This article investigates a small yet highly significant group of poems relying on references to the Eucharist within a wider cluster constructed around the use of the lexicon of nutrition. Through a reading that combines the analysis of formal aspects of the poems with a close examination of the cultural context in which they were written, the article shows how Dickinson consistently connects the scrutiny of Christian, and more specifically Calvinistic, doctrine to a meditation on the natural world. A first section, entitled "I do not respect doctrines," explores poems referring to a liturgy of Communion celebrated in the natural world as opposed to that observed in the church, a theme that, despite reflecting a notion of the intrinsic spirituality of nature shared with the transcendentalist movement, hinges in Dickinson on the thorny question of the election and exclusion from salvation. This issue is explored in more markedly doctrinal terms in the second section, titled "Besides the Autumn poets sing," which analyses poems revolving around the spiritual significance of the changing seasons.

“‘Sacred Emblems to Partake’: Nature and Eucharist in Emily Dickinson’s Poetry.”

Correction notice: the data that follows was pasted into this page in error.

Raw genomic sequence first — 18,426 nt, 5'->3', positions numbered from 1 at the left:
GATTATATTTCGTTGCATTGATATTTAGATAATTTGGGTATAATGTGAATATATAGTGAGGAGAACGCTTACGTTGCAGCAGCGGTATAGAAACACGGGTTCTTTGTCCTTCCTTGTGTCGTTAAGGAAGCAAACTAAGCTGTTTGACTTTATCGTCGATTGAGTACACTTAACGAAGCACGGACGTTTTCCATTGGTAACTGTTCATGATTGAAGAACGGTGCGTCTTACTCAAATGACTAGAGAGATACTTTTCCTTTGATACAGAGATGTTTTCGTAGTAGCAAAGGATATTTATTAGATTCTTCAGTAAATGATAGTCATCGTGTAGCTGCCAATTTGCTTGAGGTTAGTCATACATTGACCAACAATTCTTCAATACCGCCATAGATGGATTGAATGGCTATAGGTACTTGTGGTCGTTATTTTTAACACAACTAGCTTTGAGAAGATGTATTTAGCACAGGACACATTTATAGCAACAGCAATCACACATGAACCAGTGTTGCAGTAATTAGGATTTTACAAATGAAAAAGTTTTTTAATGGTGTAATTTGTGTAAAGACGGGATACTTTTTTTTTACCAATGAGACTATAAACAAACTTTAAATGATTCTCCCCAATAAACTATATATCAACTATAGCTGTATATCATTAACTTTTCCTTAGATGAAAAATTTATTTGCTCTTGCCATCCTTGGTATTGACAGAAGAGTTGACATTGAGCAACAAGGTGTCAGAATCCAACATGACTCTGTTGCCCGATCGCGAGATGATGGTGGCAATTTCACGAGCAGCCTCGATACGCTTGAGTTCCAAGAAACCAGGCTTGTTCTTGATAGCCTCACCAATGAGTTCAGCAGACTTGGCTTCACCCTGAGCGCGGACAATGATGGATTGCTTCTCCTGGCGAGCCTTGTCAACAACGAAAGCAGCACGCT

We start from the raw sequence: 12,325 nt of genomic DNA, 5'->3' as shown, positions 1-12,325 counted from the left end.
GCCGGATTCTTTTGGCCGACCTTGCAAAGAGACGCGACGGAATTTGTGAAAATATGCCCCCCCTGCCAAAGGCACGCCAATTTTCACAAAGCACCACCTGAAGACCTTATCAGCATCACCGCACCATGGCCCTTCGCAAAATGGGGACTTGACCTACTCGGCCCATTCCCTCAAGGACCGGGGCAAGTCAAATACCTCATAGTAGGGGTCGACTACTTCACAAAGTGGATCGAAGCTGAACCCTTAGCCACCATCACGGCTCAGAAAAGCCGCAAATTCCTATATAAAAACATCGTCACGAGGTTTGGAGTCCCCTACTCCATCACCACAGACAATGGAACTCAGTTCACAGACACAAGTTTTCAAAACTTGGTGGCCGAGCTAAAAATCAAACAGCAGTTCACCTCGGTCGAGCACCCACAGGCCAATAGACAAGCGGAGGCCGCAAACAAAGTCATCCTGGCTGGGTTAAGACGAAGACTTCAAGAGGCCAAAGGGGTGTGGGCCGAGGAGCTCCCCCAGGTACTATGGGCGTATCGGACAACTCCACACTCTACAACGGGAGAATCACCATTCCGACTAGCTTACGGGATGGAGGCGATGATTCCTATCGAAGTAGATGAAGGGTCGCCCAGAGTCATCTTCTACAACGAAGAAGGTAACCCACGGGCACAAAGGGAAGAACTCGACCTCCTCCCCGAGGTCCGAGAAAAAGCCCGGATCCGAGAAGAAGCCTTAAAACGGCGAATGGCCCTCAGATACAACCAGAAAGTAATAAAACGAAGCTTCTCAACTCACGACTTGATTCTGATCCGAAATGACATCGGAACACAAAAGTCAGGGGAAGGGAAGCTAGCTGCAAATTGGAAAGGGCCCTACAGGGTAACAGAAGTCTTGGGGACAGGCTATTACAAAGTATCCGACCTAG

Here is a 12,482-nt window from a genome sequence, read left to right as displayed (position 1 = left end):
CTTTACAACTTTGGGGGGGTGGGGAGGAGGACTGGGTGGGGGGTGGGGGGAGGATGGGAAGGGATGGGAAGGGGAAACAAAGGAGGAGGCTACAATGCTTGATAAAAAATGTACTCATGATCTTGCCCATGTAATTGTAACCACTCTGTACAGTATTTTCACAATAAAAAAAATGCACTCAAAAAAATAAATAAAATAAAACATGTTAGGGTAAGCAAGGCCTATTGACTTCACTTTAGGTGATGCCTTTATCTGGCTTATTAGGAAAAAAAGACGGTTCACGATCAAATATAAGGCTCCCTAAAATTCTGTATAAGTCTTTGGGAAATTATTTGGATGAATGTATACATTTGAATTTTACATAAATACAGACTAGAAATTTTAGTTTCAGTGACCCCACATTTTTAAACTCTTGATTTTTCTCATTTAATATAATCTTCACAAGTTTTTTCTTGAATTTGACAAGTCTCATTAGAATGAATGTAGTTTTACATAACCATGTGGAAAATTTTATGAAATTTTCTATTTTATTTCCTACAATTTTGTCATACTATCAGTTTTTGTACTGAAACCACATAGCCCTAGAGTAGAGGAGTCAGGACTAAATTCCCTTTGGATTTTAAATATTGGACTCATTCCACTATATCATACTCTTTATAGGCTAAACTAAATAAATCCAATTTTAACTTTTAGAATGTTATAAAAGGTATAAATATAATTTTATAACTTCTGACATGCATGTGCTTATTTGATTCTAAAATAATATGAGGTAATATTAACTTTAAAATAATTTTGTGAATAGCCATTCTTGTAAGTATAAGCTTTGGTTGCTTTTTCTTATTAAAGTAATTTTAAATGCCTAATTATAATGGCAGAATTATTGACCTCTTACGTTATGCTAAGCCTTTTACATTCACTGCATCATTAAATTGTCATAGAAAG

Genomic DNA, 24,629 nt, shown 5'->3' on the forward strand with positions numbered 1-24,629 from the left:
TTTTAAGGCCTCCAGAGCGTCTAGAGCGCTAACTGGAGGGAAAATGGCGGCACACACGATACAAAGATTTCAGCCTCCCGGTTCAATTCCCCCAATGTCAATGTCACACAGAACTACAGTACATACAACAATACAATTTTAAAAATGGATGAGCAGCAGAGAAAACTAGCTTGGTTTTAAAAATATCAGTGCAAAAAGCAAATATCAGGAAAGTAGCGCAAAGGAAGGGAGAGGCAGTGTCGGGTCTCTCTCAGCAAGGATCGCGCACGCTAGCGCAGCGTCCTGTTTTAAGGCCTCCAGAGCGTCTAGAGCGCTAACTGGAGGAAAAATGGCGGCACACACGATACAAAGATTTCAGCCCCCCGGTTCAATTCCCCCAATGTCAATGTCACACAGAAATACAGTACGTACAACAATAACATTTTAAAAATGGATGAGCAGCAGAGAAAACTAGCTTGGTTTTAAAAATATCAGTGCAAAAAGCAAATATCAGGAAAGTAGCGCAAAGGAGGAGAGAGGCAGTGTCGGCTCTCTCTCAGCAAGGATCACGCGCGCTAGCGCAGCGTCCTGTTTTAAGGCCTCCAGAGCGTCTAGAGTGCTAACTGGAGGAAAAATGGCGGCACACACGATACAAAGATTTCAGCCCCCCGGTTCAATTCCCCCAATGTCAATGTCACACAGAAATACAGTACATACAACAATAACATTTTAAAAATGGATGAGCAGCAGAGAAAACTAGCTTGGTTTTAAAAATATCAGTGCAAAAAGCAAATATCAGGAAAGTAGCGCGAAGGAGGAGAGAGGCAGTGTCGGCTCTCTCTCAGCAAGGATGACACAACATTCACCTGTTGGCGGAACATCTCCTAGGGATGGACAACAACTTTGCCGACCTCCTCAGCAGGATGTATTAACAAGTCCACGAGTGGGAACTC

Maria Giovanna Fusco
2020

Abstract

This article investigates a small yet highly significant group of poems relying on references to the Eucharist within a wider cluster constructed around the use of the lexicon of nutrition. Through a reading that combines the analysis of formal aspects of the poems with a close examination of the cultural context in which they were written, the article shows how Dickinson consistently connects the scrutiny of Christian, and more specifically Calvinistic, doctrine to a meditation on the natural world. A first section, entitled "I do not respect doctrines," explores poems referring to a liturgy of Communion celebrated in the natural world as opposed to that observed in the church, a theme that, despite reflecting a notion of the intrinsic spirituality of nature shared with the transcendentalist movement, hinges in Dickinson on the thorny question of the election and exclusion from salvation. This issue is explored in more markedly doctrinal terms in the second section, titled "Besides the Autumn poets sing," which analyses poems revolving around the spiritual significance of the changing seasons.
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Utilizza questo identificativo per citare o creare un link a questo documento: http://hdl.handle.net/11697/176615
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